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  1. #1
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    brake rotor direction

    I recently installed new avid crs... I mistakenly installed the front rotor backwards. I tried to remove it but inadvertently stripped two of the mounting screws. What would happen w/ the rotor facing the wrong way? If need be I can remove the screws w/ a stripped screw tool. Just curious.

    thanks

  2. #2
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    backwards rotor

    I'm pretty sure the direction is due to the sweep of the spines,or whatever you call them.
    I would certainly turn them around the right way.If you already have a set of easy-outs go ahead.Just be very careful drilling it out.Other wise it would be cheaper and safer to take it to the shop.

  3. #3
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    Quote Originally Posted by Montanamtb
    I recently installed new avid crs... I mistakenly installed the front rotor backwards. I tried to remove it but inadvertently stripped two of the mounting screws. What would happen w/ the rotor facing the wrong way? If need be I can remove the screws w/ a stripped screw tool. Just curious.

    thanks
    Drill out (off) the bolt heads. Remove the rotor. Grab the bolt stubs with vicegrips and remove.

    But if you were able to strip the heads of new bolts, take it to the shop.
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  4. #4
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    Just for S and Gs what would happen if I did not flip the rotor? I'm going to, but curious as to why they run the other way.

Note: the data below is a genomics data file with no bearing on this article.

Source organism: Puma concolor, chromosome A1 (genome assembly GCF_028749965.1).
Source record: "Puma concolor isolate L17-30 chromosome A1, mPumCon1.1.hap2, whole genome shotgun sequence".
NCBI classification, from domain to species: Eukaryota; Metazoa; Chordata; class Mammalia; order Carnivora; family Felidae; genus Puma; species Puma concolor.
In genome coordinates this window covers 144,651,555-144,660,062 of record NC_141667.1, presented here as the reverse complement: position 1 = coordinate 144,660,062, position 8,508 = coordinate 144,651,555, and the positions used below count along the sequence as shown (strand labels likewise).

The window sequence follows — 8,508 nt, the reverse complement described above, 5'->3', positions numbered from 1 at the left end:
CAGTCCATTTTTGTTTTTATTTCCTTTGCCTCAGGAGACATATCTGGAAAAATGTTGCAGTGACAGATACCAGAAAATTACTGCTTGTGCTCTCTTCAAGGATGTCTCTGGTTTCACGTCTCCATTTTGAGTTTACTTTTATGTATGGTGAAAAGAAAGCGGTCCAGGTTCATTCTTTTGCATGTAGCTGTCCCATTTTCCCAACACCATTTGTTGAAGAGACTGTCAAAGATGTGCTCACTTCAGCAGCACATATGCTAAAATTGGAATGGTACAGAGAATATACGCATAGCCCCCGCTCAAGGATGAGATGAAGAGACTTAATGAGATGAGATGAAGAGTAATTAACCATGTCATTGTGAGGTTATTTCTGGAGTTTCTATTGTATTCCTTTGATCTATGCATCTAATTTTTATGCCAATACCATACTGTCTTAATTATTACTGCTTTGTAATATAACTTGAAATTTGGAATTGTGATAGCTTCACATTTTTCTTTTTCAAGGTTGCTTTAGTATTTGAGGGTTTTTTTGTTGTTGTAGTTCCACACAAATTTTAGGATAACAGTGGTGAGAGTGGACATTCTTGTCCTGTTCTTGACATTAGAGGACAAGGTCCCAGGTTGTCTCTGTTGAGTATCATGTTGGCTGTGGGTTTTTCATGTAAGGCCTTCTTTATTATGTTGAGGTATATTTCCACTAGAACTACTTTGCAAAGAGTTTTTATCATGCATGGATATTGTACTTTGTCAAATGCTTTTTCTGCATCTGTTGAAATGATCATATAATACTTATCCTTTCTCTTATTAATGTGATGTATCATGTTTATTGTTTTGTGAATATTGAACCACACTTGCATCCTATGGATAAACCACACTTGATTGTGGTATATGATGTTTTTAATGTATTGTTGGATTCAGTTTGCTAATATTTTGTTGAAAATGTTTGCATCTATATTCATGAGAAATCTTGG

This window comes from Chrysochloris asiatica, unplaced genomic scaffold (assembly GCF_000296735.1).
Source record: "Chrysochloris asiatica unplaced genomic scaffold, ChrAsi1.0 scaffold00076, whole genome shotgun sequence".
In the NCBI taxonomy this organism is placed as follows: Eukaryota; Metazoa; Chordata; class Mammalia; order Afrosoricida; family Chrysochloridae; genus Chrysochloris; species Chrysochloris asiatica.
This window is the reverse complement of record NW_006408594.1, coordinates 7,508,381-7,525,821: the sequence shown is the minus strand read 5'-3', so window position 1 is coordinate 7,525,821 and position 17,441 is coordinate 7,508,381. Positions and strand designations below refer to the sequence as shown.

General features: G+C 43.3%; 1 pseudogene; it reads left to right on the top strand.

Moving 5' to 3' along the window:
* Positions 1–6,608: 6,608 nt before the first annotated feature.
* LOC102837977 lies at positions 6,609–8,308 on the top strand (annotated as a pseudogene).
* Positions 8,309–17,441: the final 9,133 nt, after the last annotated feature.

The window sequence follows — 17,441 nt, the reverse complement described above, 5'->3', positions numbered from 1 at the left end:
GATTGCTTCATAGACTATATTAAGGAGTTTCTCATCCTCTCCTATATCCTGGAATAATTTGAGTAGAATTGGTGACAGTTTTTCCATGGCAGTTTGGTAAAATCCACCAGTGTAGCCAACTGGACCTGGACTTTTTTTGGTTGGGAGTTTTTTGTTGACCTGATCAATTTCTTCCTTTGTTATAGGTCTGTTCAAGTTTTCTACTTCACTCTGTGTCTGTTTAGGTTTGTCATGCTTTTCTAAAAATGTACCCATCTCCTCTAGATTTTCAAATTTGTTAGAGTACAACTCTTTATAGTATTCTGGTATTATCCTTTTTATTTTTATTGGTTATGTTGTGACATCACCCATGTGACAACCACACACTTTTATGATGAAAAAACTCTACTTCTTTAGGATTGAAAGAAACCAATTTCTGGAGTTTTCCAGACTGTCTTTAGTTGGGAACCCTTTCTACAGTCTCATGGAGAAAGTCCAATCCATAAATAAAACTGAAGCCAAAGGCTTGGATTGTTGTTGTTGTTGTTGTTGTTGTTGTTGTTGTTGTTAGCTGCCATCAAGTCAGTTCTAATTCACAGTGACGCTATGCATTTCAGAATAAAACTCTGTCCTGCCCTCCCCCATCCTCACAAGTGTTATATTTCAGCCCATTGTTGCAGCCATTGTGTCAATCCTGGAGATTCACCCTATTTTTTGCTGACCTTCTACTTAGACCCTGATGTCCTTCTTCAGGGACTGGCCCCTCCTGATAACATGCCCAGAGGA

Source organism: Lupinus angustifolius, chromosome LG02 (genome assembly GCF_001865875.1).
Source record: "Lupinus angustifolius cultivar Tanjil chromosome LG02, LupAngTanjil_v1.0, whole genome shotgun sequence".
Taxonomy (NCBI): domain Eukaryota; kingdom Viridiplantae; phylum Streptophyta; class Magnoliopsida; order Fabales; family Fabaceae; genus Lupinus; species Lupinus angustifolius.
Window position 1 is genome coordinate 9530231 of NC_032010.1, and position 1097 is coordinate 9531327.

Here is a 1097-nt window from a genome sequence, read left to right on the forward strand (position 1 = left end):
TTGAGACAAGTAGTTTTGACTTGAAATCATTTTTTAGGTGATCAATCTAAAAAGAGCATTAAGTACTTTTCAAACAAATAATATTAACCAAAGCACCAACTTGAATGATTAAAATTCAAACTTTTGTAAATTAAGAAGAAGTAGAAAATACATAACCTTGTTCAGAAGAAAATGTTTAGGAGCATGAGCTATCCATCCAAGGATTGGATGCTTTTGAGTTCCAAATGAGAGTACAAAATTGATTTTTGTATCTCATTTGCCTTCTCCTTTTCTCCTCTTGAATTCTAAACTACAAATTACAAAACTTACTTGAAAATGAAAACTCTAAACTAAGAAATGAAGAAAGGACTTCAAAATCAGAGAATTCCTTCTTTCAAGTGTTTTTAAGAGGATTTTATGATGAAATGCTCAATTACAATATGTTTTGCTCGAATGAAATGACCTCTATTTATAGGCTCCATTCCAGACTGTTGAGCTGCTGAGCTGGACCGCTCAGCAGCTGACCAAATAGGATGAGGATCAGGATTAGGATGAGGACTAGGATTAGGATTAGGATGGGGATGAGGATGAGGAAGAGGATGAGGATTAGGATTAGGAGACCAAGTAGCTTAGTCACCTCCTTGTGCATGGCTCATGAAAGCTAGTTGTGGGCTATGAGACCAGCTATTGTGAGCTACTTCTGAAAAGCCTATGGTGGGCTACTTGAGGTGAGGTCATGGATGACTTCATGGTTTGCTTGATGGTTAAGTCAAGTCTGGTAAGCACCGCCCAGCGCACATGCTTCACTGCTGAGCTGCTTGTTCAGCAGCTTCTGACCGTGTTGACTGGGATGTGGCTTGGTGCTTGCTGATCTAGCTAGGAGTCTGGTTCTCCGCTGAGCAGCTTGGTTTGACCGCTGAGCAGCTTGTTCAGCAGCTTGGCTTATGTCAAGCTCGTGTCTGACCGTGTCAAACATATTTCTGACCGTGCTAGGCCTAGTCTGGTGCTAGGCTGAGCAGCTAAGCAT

5. #5
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    I would suggest that the machined 'spokes' are designed to be rotationally strong when the rotor is rotating in the direction indicated by the arrow etched on the rotor.

    If you run it the other way, the likelihood of it breaking, sending jagged bits of hot metal into your Achilles tendon, as you apply the brakes while going 30 mph down a chute strewn with pointy rocks, is much greater. When you phone SRAM to complain, they are going to tell you it was mounted wrong, and are very sorry that your foot had to be amputated.

  6. #6
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    The spokes keep outward force against the braking track when braking, keeping it inflated, or pushed outward. If the rotor gets hot and soft, and the spokes are backwards, it could collapse inward. Probably not an issue unless things get critical.
    Last edited by 1niceride; 09-03-2010 at 08:26 PM.

  7. #7
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    I picked up a set of disc screws with allen heads instead of t-25 on ebay. They were only 6-7 bucks for 12, and I like the heads better.

  8. #8